Friday, November 20, 2015

Clarification and Fix for Serialization Exploit

There have been reports of a Java serialization based epxloit (e.g. here), enabling the attacker to execute arbitrary code. As usual, there is a lot of half baked reasoning about this issue, so I'd like to present a fix for my fast-serialization library as well as tweaks to block deserialization of certain classes for stock JDK serialization.

In my view the issue is not located in Java serialization, but insecure programming in some common open source libraries.

Attributing this exploit to Java Serialization is wrong, the exploit requires door opening non-jdk code to be present on the server.

Unfortunately some libraries accidentally do this, however its very unlikely this is a wide spread (mis-) programming pattern.

How can a class at server side open the door ?

  • the class has to define readObject() 
  • the readObject() method has to be implemented in a way that allows to execute code sent from remote

I struggle to imagine a sane use case on why one would do something along the line of

"readObject(ObjectInputStream in) { Runtime.exec(in.readString()); }"


"readObject(ObjectInputStream in) { define_and_execute_class(in.readBytes()); }"

Anyway, it happened. Again: something like the code above must be present on the class path at server side, it cannot be injected from outside.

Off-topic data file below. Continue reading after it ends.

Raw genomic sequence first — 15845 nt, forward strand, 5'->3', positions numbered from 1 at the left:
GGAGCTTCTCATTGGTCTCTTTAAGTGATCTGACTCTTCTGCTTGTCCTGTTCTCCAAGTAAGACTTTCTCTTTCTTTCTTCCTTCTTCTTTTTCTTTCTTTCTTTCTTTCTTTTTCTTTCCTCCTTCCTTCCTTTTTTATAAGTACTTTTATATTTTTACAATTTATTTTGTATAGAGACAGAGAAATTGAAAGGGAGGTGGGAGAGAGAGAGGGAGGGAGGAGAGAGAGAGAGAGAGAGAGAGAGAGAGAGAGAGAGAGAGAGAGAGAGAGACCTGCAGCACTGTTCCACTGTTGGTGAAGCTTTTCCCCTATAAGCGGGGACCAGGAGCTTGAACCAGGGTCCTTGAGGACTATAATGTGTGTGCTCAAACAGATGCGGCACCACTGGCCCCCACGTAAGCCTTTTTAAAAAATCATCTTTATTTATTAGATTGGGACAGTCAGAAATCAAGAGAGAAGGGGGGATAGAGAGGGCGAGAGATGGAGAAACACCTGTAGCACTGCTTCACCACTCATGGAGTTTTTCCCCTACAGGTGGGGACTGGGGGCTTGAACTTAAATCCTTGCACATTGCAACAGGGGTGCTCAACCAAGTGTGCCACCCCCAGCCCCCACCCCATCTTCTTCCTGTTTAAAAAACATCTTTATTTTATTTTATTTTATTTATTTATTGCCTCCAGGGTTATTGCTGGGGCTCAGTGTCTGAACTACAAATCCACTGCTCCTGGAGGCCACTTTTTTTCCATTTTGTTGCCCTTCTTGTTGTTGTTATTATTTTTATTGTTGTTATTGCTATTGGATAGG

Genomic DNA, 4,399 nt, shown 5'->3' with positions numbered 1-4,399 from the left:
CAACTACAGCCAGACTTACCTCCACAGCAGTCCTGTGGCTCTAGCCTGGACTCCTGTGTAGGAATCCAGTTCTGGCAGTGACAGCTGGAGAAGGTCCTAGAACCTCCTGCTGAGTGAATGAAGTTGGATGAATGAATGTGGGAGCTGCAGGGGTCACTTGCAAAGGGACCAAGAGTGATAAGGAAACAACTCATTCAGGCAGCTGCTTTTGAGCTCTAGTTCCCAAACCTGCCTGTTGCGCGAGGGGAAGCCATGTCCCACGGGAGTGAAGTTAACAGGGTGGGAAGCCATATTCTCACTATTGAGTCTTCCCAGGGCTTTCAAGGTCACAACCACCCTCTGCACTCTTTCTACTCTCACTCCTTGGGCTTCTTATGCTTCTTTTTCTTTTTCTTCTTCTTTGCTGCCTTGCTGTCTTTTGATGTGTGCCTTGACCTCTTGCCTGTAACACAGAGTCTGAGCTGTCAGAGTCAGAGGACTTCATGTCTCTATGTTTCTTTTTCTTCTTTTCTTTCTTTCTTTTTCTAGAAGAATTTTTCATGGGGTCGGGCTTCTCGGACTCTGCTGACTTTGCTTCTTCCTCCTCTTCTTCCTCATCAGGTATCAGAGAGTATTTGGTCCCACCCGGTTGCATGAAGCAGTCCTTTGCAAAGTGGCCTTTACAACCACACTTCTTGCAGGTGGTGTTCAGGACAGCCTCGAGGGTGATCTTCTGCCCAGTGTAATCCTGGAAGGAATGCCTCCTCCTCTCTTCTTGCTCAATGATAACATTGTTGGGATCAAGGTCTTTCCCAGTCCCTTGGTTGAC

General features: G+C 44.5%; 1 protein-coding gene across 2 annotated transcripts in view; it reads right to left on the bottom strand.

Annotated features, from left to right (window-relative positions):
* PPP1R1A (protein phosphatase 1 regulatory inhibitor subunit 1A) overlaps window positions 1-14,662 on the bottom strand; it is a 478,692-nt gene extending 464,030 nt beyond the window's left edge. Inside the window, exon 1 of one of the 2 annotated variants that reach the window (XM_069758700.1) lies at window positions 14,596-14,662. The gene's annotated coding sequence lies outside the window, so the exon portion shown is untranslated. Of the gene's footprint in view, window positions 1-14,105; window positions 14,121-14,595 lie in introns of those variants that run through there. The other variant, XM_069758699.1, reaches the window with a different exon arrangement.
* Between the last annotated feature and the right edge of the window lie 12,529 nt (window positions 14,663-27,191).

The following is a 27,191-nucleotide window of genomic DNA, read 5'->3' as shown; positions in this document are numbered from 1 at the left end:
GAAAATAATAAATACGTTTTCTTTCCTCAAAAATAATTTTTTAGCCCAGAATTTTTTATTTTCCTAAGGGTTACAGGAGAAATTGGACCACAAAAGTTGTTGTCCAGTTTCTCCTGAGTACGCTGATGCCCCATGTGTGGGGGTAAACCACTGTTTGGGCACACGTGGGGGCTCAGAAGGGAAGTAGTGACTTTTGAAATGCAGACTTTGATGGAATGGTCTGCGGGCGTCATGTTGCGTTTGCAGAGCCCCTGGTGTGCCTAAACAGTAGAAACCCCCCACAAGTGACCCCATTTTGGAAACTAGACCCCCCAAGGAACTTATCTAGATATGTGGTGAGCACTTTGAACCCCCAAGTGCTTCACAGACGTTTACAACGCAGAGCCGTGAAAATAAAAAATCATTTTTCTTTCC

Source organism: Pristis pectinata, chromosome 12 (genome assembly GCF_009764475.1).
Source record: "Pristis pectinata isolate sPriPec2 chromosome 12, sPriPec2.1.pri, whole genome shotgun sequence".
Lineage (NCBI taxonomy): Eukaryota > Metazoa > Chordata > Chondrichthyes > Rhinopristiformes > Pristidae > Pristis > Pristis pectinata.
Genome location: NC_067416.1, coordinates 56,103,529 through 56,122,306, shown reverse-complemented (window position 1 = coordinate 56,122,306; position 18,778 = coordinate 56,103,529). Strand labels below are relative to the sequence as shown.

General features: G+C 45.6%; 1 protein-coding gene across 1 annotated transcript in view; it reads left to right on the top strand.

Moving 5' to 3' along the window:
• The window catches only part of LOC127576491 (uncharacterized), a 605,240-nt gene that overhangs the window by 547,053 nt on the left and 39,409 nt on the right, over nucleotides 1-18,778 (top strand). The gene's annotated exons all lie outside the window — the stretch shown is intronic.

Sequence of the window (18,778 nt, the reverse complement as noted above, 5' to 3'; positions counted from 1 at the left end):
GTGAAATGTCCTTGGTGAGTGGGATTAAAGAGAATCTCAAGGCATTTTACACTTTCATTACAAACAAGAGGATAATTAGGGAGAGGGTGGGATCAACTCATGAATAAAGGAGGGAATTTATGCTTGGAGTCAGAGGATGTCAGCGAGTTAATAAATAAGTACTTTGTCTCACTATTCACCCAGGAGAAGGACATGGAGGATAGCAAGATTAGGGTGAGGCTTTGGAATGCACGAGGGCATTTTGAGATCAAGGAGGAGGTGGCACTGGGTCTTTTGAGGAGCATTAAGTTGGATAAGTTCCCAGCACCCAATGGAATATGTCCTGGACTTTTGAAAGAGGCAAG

Fixing this for fast-serialization

  • fast-serialization 2.43 introduces a delegate interface, which enables blacklisting/whitelisting of classes, packages or whole package trees. By narrowing down classes being allowed for serialization, one can assure only expected objects are deserialized.

  • if you cannot upgrade to fst 2.43 for backward compatibility reasons, at least register a custom serializer for the problematic classes (see exploit details). As registered custom serializers are processed by fast-serialization before falling back to JDK serialization emulation, throwing an exception in the read or instantiate method of the custom serializer will effectively block the exploit.
  • There is no significant performance impact as this is executed on initialization only

Hotfixing stock JDK Serialization implementation

(Verfied for JDK 1.8 only)

Use a subclass of ObjectInputStream instead of the original implementation and put in a blacklisting/whitelisting by overriding this method in ObjectInputStream:

(maybe also check resolveProxyClass, I'm not sure wether this also can get exploited [probably not]).
This will have a performance impact, so its crucial to have a efficient implementation of blacklisting/whitelisting here.